The Maine Thing

If you’re driving north or south along a crooked road just inside Maine’s Atlantic coast, you’re eating up New England’s northernmost scenery on Interstate 95.

Trucking southbound through the state’s southern belly, you might stop off for gas in the town of Waterville and find J&S Oil’s Xpress Stop Service Station sitting just off the exit.

Miss that store and there’s another Xpress Stop just a mile up the road in the town of Winslow, population 7,700. Within 20 minutes of that c-store, there are three other Xpress Stops to choose from in the nearby towns of August, Farmingdale and Manchester.

By some stretch of the imagination if you miss those five stores, you can still fill up at two other Xpress Stops, both within an hour’s drive.  It’s a tight shell, Xpress Stop’s seven-store market area. And John Babb likes it that way.

“We purposefully kept our expansions within a tight radius of our first store and corporate headquarters here in Manchester in order to grow in a very controlled, disciplined manner,” said Babb, president of J&S Oil Inc. “It helps us leverage our good reputation, which has always been to our market advantage.”  

It’s a point that can’t be missed—this controlled, carefully managed growth—for it’s truly emblematic of J&S Oil’s business philosophy.

“As a one-store, single-family operation, it was within our control to reach for and maintain that personal connection and market advantage with our customers and small staff of employees,” Babb said. “As time marched on and opportunities have risen, we’ve had to come up with plans that allow us to keep this personal touch while taking advantage of growth opportunities.” 

Controlled Growth

John Babb’s parents, John and Sonja Babb, launched the first J&S Oil convenience store in 1972. It was like that for about a decade until John finished a stint in the Army and returned to help his parents open a second Xpress Stop store, then a car wash and Xpress Lube.

To control its own fuel supply, the company started a wholesale fuels transport that blossomed into a fuel distribution business that now has five trucks and 18 employees delivering tens of millions of gallons of fuel to independent c-stores and commercial accounts throughout Maine.

Over the years, J&S Oil has slowly sprouted other tentacles to serve customers in this ocean-side state.

Today, it has seven Xpress Stop service stations and convenience stores, two Texaco Xpress Lube stops, two automatic Ultra Clean car washes with self-serve bays and two home heating oil offices that provide oil, propane, air conditioning and plumbing services.  The two car wash facilities have the largest tunnel-wash systems in Maine.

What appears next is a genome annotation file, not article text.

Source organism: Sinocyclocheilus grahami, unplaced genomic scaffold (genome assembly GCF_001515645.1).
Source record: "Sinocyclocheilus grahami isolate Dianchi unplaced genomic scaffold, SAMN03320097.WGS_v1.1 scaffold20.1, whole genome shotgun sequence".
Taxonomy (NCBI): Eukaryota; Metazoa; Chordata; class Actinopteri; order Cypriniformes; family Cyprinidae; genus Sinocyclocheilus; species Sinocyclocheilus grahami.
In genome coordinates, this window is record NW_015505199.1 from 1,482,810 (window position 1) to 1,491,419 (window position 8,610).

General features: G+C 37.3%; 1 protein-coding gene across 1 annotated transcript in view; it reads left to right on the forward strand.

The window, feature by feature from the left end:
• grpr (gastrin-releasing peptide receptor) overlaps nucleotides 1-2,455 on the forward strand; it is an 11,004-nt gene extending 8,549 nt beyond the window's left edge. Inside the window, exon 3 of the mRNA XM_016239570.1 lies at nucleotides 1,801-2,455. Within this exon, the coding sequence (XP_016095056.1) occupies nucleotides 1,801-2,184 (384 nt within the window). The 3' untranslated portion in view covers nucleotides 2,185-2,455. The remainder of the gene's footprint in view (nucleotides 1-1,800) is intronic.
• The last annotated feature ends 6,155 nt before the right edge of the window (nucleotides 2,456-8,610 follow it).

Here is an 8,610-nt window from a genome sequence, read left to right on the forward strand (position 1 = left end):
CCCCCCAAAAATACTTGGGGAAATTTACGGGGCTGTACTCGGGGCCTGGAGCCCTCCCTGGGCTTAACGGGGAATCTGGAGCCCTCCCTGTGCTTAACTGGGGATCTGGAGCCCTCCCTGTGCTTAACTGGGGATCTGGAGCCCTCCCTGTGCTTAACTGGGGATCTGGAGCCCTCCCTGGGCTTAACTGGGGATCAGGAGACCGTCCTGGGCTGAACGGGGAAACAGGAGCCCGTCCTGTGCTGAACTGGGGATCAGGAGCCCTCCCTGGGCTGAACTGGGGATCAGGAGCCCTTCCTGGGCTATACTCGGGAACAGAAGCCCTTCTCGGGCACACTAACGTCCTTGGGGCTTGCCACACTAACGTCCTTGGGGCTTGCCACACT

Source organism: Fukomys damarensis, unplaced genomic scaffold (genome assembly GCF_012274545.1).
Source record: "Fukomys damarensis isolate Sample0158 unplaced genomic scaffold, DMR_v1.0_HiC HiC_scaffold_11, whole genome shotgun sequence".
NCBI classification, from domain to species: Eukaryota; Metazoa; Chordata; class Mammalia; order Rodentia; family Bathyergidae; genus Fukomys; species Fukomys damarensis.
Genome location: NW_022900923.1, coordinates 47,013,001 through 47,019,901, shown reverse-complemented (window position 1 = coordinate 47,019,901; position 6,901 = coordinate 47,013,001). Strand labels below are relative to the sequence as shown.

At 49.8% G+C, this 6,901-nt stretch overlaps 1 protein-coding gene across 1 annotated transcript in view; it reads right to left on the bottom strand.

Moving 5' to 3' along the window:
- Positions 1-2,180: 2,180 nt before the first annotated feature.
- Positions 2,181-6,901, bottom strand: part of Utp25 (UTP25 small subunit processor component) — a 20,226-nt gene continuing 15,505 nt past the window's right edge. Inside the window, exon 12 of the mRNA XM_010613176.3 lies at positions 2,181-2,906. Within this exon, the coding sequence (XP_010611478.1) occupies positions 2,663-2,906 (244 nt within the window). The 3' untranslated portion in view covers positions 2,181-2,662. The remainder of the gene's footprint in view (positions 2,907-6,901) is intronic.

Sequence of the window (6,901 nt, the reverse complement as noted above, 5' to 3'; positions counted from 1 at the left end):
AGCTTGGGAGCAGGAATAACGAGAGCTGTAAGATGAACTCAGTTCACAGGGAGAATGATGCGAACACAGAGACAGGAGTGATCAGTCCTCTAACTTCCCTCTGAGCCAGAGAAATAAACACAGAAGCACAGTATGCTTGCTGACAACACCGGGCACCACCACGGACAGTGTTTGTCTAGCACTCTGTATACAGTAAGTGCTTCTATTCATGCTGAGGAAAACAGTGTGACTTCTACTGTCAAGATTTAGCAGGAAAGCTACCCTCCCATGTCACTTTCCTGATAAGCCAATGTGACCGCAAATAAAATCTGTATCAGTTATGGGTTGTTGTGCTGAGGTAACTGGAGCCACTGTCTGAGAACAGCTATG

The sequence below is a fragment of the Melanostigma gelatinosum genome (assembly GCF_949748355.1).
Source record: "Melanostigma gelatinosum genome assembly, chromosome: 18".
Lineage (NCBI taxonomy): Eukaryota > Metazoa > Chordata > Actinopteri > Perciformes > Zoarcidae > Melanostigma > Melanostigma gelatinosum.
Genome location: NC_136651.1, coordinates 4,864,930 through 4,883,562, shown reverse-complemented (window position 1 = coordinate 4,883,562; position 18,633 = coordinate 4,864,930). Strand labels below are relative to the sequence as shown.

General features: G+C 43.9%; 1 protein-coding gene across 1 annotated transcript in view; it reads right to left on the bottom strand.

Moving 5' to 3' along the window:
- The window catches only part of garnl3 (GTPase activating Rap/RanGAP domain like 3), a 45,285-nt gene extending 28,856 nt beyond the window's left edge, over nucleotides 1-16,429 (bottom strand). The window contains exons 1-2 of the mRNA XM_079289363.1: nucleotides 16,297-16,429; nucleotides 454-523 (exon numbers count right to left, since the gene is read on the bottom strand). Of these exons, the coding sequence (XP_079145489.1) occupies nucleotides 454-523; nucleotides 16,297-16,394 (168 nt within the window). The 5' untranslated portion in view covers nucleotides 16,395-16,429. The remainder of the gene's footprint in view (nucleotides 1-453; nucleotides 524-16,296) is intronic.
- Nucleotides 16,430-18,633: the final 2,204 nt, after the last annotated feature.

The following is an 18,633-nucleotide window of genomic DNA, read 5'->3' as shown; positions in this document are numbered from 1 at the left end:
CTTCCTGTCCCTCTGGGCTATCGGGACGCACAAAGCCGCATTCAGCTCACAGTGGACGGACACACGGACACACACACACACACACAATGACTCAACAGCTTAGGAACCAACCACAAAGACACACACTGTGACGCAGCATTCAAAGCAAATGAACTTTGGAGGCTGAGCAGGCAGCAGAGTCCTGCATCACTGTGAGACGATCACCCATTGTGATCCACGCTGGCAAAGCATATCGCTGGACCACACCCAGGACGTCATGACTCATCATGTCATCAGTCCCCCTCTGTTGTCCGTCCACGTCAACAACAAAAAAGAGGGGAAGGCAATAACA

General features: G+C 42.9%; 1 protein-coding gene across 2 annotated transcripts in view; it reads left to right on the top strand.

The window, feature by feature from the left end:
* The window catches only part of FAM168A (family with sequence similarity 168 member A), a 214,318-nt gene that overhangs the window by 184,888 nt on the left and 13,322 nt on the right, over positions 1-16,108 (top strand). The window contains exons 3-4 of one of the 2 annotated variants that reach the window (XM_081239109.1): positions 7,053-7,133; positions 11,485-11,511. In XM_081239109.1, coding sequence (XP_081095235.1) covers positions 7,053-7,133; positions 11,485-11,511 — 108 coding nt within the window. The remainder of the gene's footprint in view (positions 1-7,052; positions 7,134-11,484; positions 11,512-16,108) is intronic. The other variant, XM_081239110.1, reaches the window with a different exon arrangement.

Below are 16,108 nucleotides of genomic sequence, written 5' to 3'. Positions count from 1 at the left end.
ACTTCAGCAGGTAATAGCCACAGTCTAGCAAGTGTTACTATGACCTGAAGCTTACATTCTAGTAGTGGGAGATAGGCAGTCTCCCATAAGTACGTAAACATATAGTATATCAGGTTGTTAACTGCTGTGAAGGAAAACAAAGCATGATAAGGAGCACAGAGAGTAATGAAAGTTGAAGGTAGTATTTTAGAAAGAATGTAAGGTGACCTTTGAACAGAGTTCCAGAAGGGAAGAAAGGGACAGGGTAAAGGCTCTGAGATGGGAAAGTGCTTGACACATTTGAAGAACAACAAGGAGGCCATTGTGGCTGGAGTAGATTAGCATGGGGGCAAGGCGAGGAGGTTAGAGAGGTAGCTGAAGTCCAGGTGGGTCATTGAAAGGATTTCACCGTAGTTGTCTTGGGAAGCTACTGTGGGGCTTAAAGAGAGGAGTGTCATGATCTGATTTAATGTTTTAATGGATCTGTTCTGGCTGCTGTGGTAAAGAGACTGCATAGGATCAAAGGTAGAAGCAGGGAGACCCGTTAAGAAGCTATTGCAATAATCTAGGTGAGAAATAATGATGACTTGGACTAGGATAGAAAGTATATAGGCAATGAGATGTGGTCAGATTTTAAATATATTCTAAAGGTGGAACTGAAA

More than 175 employees run the six related lines of business, making J&S Oil a $140-million-a-year enterprise that’s family- and employee-owned.

“Our convenience stores have been the most successful, but the other businesses have also had to have their days in the sun,” Babb said. “When one set of businesses aren’t doing as well, others pick up the slack, and vice versa.” 

Maine Part of Convenience

Operating a convenience chain in rural Maine is no easy feat.

“There’s nothing unique about our market area,” Babb said. “In fact, there are much better states and demographics in which to operate a convenience store than most areas of Maine, which isn’t a very business-friendly state.”

Maine’s sparse population and rural characteristics lack for “significant concentrations of rooftops, or areas that attract a population to central shopping areas,” Babb said.

Still, Xpress Stop has seen decades of success through carefully executed programs and branding, including a unique storefront with checkered forecourt canopies sporting an edgy, fun design. The stores range in size from 1,800 square feet to 4,000 square feet, with about 10 service bays per site offering unbranded fuel.

Every Xpress Stop store dedicates about 40% of its space to the cold vault, including soft drinks, water, energy drinks and other packaged beverages. Certainly worth noting is its clever beer cave concept, called the “Beer House,” where the entryway is shaped like a gargantuan upended beer keg.

The foodservice includes such offerings as fresh sandwiches and a proprietary pizza program at two sites, as well as leased space to Subway at another site. Luring fuel customers to the in-store fare is always a challenge. “We’re still searching for that magic bullet,” Babb said.

Effective on this front, however, is Xpress Stop’s ample roadside signage, which showcases promotions and specials that attract Maine commmuters and locals. The standard signage has been so reliable, in fact, Babb has plans to upgrade the marquees to digital signage so content can be updated in each daypart.

Family culture

Years ago, J&S Oil implemented a profit-sharing plan to give employees greater ownership.

“Our employees looked on this as little more than a glorified bonus or retirement plan that fell short of the mark,” Babb said. “That’s when the decision was made to try the relatively new concept of an Employee Stock Ownership Plan (ESOP).”

A family culture already permeates the business, but the ESOP has moved ownership down the ladder.

“It has been instrumental in helping us maintain that hometown connection with our customers through or employees–our associates,” Babb said. “When we say, ‘The owner is in the store,” it’s quite likely they are.”


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